Mysteries from the morgue: A castle in Adams, Sinatra and a mob boss in Hancock
Editor's note: Every newspaper has a morgue - an archive of photographs and newspaper articles. In the last decade or two, most morgues have gone digital (for more recent items). We are lucky enough to still have the photo morgues of both The Berkshire Eagle and The North Adams Transcript in our Pittsfield office. During a recent trip to the morgue for another project, I came across a photograph of what looked like a castle in a file of landmarks in Adams. Not being familiar with the building, I searched a digital archive for the name scrawled across the back of the photo, I was able to piece together the story of the building. I shared it on our Facebook page and the response was amazing.
We've decided to continue posting photos from the archives once a week at Facebook.com/BerkshireLandscapes. I'll be pulling photos that pique my curiosity - images of places or events I'm not familiar with - and share the most interesting stories and photos I find with you.
Did you know Adams was once home to a castle?
It was known as Castle Hathconnor (according to the North Adams Transcript or Castle Rathconnor, as named in Adams historian Eugene Michalenko's "Lost Adams") and sat at the corner of Valley and Columbia streets from the beginning of its construction in 1919 to its demolition in 1947.
The so-called castle was built by the Rev. Thomas O'Connor, pastor of St. Thomas Aquinas Church, which he financed with his own funds. O'Connor, along with George Fassell, a sexton at the church, built it from handmade concrete blocks. Construction began in 1919 and ended when O'Connor died on Dec. 31, 1926.
O'Connor intended to gift the six-story building to the church for use as a parochial school.
Unfortunately, the well-intentioned priest did not leave a will. This, subsequently lead the Probate Court to include the castle and land as part of his estate. A Rhode Island man purchased the castle at auction in 1930, settling O'Connor's estate. However, the building was never occupied after the state building inspector deemed it unsafe for use, reportedly because it was built on a sandbank. The castle sold to Stanley Krutiak in 1947, who demolished it for the building material. Eventually, the two-acre parcel made its way back to the Roman Catholic Diocese of Springfield, which allowed the town to use it as a gravel bank for several years before selling it to the Adams Housing Authority for $1 in 1970. The site is now home to the Columbia Valley Apartments.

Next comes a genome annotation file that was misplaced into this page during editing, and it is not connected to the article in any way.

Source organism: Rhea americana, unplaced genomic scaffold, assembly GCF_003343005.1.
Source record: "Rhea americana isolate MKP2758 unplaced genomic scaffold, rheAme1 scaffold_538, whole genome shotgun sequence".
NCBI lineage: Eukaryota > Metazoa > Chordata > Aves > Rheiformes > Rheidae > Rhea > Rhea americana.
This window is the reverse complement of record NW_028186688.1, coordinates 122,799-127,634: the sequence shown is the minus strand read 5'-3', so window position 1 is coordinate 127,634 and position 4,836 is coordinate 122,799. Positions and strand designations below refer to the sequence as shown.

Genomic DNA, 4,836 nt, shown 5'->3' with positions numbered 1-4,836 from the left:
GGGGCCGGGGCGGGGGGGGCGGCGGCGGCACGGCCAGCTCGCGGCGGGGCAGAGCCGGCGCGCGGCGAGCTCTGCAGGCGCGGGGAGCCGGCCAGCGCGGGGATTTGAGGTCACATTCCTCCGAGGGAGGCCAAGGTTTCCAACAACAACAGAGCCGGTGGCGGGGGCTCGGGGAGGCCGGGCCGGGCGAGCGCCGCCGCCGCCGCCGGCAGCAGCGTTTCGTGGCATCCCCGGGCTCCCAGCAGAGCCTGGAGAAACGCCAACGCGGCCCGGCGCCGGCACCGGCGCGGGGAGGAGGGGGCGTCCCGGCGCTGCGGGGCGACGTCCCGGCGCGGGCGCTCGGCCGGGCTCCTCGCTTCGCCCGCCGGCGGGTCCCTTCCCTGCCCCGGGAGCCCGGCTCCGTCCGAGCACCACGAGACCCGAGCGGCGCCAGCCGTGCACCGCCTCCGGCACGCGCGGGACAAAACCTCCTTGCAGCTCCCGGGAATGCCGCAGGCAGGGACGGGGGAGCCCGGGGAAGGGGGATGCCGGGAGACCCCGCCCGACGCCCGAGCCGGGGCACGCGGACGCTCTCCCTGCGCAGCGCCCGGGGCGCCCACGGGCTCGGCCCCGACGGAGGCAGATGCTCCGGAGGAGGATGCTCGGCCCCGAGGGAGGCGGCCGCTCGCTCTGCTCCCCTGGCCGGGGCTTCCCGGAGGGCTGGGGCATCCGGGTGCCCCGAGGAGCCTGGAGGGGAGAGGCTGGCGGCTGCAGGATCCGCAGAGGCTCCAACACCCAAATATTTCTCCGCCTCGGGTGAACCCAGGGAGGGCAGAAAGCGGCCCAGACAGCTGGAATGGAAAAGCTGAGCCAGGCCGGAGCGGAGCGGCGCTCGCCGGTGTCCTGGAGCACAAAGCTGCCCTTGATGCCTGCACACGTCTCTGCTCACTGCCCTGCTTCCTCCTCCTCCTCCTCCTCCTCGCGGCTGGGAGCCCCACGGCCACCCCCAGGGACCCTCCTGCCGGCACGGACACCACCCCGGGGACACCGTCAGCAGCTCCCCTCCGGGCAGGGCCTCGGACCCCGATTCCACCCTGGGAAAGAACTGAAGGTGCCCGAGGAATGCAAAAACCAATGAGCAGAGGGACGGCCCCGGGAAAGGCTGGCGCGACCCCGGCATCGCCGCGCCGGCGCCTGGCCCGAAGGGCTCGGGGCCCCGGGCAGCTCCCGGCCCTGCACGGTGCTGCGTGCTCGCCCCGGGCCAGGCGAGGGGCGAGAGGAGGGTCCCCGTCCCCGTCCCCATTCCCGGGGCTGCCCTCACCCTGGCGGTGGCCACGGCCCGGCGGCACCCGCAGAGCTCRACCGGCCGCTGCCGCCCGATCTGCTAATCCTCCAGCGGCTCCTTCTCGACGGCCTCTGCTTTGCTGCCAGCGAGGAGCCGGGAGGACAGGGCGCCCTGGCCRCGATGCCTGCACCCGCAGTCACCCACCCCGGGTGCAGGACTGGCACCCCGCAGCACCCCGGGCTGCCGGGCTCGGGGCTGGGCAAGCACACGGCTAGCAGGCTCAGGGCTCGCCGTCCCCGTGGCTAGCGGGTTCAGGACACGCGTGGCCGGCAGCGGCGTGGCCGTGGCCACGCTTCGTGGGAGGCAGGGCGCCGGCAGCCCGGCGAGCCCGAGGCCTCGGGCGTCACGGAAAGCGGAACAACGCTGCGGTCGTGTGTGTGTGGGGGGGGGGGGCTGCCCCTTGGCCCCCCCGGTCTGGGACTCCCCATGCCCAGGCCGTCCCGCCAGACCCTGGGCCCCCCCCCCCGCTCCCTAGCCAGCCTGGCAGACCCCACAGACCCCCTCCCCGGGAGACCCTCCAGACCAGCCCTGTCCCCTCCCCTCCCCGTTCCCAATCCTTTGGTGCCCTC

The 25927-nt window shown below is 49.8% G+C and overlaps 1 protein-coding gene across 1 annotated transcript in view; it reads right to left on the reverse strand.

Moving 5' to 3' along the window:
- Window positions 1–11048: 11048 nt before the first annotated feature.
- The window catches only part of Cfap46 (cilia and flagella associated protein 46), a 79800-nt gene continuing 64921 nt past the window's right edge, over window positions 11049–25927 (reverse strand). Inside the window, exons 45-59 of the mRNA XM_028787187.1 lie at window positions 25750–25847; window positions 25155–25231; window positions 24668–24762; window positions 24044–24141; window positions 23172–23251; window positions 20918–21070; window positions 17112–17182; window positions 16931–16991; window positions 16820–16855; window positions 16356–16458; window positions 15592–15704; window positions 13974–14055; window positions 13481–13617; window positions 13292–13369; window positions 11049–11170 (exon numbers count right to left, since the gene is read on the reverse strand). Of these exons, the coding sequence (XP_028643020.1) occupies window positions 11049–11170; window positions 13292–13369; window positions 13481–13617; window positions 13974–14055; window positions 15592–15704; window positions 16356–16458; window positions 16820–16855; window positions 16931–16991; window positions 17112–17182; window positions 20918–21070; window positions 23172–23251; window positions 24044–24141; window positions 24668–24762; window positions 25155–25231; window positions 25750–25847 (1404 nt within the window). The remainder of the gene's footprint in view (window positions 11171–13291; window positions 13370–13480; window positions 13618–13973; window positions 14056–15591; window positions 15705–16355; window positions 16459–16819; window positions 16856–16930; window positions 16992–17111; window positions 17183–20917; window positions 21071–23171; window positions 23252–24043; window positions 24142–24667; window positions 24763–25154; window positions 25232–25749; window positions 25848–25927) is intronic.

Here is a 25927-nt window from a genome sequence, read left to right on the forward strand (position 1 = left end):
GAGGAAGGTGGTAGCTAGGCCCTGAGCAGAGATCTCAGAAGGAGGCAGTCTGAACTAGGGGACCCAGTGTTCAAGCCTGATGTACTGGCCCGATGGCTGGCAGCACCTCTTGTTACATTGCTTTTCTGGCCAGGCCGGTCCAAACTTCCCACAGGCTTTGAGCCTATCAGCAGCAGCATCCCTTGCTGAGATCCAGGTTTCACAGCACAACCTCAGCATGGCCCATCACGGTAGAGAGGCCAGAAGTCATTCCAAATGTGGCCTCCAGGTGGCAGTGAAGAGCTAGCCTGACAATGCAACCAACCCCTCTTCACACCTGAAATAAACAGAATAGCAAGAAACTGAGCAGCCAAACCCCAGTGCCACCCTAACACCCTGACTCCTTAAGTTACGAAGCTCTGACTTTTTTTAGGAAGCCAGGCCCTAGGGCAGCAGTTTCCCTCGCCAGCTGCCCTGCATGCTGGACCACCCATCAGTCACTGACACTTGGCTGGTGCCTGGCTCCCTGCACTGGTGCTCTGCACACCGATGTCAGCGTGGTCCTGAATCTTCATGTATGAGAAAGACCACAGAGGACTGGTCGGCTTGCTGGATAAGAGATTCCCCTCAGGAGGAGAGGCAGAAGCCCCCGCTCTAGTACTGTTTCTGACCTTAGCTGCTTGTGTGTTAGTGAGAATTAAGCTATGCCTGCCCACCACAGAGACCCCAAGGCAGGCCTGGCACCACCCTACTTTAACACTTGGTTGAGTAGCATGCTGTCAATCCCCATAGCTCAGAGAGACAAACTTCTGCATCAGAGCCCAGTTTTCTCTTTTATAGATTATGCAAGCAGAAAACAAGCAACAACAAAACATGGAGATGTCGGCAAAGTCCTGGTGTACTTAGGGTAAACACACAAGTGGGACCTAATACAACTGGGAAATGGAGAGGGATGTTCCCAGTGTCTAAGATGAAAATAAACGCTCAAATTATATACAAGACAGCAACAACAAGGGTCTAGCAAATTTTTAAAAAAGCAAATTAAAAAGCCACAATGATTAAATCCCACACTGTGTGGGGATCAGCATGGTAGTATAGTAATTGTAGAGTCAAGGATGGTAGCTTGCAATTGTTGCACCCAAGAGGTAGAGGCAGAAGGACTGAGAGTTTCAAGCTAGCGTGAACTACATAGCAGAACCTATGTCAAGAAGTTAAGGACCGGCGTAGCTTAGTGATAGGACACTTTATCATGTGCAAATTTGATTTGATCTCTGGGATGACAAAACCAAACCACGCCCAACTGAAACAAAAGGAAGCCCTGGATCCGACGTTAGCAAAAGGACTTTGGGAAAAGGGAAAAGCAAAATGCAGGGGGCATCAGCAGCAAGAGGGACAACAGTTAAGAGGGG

Sources: North Adams Transcript, Lost Adams (mausert.com/history/lost-adams.pdf)
Did Frank Sinatra invest in a Hancock race track for a New England mob boss?
That's what the U.S. House Select Committee on Crime wanted to know in July 1972 when it called Frank Sinatra to testify about his $55,000 investment in a half-mile horse racing track just outside of Pittsfield.
Sinatra and fellow crooner Dean Martin each invested $55,000 in Berkshire Downs, a horse racing track located in Hancock, in August 1962. The men recalled their investments in July 1963, when they were both named, supposedly without their knowledge, as vice presidents and directors of the company that owned the track.
Sinatra's investment was reportedly a front for Raymond Patriarca, reputed Mafia chief in New England, who allegedly had secretly invested $215,000 in the operation.
When not berating the committee for sullying his name, Sinatra denied knowing or ever meeting Patriarca. He also claimed to have met alleged Mafia member Salvatore "Sam" Rizzo one time in Atlantic City. He claimed that Rizzo, then owner of Berkshire Downs, had asked him to invest in the Hancock racetrack during that meeting. Sinatra agreed to purchase a 5 percent share.
According to Joseph Phillips, counsel for the committee, the questions posed to Sinatra, Rizzo and Patriarca were based on information learned from FBI wiretaps. That information included a phone call in which Patriarca was informed that Sinatra was being added to the Berkshire Downs board of directors prior to it being announced publicly.
Patriarca, who was serving 10 years in the Atlanta Federal Penitentiary for murder conspiracy, denied ever meeting or knowing Sinatra.
"I never met Sinatra personally. I seen him on television and at the moving pictures," the alleged mob boss said when he appeared before the committee. He also claimed to be a "middle-class vending machine operator" and wished he had that type of money.
When asked if any of his associates had dealings with Sinatra on his behalf, Patriarca invoked the Fifth Amendment.
Rizzo took the Fifth Amendment 34 times during his appearance. He refused to answer questions about his relationship with Sinatra (who he once claimed to have grown up with in New Jersey.) But testimony read into the record from Rizzo's appearance before the Florida Beverage Control Commission in 1968 told a different story. Rizzo's statements included testimony that Sinatra had received money from Berkshire Downs and that he had known Sinatra for "15 to 20 years."
Unfortunately, the House Committee soon dropped its investigation into Berkshire Downs and Sinatra's investment, leaving the country to wonder why Sinatra had invested in a race track in the Berkshires.
Sources: North Adams Transcript, Berkshire Eagle, CrimeMagazine.com, Boston Globe, New York Times
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